To James Warren
The Hague Septr. 6th.1782
I thank You for the Papers and your Card of 22d July. The Letters inclosed I shall send along. My Friends have all become as tender of me as You are; and to save me trouble send me no Letters: so I know nothing about You. I hope You have not been all sick as I have. I hope You have not all quite so much Business as I have to do; at least I hope it is to better effect, and to more profit, both public and private.
To negotiate a Loan of Money, to sign the obligations for it, to make a thousand Visits, some idle, some not idle, all necessary—to write Treaties in English, and be obliged to have them translated into French and Dutch, and to reason and discuss every Article to— to— to— to— to— &ca &ca. &ca. is too much for my Patience and Strength.
My Correspondence with Congress and their Ministers in Europe is a great deal of work. In short I am weary, and nobody pities me. Nobody seems to know any thing about me. Nobody knows that I do any thing or have any thing to do.
One thing, thank God, is certain. I have planted the American Standard at the Hague. There let it wave and fly! in Triumph over Sir Joseph York and British Pride. I shall look down upon the Flagg Staff with pleasure from the other World.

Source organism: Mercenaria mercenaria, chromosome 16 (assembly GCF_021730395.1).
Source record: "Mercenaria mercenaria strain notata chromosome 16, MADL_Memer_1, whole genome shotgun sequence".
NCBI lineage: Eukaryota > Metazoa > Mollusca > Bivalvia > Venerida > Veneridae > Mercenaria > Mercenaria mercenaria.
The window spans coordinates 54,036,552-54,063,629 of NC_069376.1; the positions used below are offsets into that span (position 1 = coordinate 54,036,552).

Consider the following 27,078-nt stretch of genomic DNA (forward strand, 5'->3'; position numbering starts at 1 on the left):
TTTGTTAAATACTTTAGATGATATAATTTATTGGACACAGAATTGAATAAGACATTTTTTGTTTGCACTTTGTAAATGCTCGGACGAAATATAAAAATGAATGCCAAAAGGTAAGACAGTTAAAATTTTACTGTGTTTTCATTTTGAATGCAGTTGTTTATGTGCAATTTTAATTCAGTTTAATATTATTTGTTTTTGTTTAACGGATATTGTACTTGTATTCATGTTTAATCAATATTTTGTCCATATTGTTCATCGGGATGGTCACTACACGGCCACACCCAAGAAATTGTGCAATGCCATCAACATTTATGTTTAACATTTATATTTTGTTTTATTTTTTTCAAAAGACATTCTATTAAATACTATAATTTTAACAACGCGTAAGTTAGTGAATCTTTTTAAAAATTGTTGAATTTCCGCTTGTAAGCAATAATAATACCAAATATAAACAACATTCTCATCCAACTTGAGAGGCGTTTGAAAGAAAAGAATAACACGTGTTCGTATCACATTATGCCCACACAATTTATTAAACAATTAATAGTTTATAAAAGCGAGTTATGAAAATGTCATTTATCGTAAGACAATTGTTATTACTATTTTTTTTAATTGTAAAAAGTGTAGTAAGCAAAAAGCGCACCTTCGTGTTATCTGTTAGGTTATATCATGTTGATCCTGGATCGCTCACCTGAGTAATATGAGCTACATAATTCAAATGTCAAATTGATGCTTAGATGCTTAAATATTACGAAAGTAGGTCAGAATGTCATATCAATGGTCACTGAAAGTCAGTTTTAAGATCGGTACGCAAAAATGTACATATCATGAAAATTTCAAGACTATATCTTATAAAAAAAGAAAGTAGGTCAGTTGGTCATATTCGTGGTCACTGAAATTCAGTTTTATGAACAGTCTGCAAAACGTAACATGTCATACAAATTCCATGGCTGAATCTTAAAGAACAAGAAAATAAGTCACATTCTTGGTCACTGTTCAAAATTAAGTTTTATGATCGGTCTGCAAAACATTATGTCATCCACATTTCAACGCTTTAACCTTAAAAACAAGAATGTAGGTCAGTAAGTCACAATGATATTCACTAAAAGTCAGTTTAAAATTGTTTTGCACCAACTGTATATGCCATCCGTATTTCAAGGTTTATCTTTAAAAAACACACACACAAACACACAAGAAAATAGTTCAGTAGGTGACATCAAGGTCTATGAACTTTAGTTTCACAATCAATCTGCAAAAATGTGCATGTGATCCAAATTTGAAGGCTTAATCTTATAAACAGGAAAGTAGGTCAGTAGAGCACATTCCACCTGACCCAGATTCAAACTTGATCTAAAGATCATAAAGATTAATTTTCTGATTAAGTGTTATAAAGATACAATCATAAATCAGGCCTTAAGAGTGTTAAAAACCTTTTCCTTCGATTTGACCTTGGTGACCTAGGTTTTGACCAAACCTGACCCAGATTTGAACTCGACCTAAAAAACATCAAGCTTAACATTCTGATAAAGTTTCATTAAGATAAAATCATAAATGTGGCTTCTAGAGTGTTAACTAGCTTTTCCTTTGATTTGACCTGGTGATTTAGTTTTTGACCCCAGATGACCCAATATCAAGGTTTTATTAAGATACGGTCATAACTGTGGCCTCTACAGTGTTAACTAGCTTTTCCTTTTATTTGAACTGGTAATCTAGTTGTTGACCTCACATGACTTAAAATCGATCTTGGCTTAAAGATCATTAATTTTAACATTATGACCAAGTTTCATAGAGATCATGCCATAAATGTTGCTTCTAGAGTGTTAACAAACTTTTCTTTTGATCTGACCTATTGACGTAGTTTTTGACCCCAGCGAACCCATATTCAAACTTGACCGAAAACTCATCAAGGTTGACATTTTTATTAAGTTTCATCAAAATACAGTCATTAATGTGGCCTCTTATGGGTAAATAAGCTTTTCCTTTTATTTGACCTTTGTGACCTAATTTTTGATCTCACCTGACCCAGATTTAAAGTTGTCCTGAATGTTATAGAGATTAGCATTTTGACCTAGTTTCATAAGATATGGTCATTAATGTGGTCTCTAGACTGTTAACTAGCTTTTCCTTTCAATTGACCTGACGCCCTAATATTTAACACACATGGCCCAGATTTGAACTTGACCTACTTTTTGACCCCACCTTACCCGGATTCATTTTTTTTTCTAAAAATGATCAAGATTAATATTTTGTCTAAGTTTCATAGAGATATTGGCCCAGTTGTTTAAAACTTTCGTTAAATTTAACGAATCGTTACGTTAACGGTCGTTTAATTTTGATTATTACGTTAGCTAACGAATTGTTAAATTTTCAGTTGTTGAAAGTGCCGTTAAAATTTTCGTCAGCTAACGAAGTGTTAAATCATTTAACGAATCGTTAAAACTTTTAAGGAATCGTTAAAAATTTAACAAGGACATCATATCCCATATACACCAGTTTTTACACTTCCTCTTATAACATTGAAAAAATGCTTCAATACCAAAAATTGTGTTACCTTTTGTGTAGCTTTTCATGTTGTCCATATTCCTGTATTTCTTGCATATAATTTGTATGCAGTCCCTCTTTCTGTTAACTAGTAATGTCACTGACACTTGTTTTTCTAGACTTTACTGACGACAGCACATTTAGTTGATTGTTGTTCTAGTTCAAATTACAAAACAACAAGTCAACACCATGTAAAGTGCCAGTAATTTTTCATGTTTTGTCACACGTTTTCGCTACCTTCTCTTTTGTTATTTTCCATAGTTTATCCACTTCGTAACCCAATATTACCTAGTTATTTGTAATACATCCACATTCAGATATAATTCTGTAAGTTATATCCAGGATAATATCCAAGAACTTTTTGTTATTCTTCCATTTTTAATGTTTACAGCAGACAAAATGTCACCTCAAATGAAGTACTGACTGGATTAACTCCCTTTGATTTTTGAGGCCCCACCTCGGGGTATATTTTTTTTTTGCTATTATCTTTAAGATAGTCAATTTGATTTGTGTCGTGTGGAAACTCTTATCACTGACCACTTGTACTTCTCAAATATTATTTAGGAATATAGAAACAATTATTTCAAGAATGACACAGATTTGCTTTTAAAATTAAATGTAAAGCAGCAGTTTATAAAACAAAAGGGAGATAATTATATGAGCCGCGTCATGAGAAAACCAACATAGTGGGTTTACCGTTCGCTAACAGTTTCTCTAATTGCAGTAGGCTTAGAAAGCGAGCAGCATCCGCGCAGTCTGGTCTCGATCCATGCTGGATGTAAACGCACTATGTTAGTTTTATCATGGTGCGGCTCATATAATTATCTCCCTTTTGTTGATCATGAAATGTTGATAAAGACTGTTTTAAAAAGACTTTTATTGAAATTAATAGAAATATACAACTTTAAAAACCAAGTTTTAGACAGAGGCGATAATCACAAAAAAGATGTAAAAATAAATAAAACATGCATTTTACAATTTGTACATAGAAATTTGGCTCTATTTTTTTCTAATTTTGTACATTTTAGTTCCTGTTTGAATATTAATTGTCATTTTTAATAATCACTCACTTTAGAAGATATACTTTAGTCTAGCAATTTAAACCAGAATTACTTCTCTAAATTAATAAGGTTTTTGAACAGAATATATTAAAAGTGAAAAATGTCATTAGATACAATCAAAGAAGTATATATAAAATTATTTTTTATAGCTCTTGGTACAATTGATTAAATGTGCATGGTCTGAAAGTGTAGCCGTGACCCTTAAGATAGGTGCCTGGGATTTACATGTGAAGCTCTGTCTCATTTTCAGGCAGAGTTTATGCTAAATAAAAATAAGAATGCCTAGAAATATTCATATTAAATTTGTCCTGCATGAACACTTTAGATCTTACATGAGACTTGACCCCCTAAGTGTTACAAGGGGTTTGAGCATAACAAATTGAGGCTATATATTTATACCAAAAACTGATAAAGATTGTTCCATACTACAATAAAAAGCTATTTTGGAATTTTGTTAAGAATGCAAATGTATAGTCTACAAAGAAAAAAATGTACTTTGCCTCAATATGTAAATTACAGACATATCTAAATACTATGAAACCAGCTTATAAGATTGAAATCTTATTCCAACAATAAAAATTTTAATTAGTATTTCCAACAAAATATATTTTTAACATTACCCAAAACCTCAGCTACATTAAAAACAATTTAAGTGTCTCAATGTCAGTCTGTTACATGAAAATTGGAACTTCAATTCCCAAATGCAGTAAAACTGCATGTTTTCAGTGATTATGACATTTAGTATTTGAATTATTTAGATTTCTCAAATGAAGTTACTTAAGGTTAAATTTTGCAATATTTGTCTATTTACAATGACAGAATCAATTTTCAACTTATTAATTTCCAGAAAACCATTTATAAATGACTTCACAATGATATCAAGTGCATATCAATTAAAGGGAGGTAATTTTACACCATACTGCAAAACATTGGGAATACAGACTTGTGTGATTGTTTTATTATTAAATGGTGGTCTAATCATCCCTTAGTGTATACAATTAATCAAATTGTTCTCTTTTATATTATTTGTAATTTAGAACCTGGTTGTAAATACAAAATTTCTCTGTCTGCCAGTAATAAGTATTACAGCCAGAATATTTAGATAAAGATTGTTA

Not the Declaration of American Independence—not the Massachusetts Constitution—not the Alliance with France, ever gave me more Satisfaction or more pleasing Prospects for our Country than this Event. It is a Pledge against Friends and Enemies. It is an eternal Barrier against all Dangers from the House of Bourbon, as well as a present Security against England. Perhaps every Imagination dont rove into futurity, as much as mine, nor care so much about it.
My best Respects to Mrs. Warren and the Family, and believe me your Friend
RC in John Thaxter’s hand (MHi: Warren-Adams Coll.); endorsed: “Mr Adams’ Lettr Hague Sepr 82.”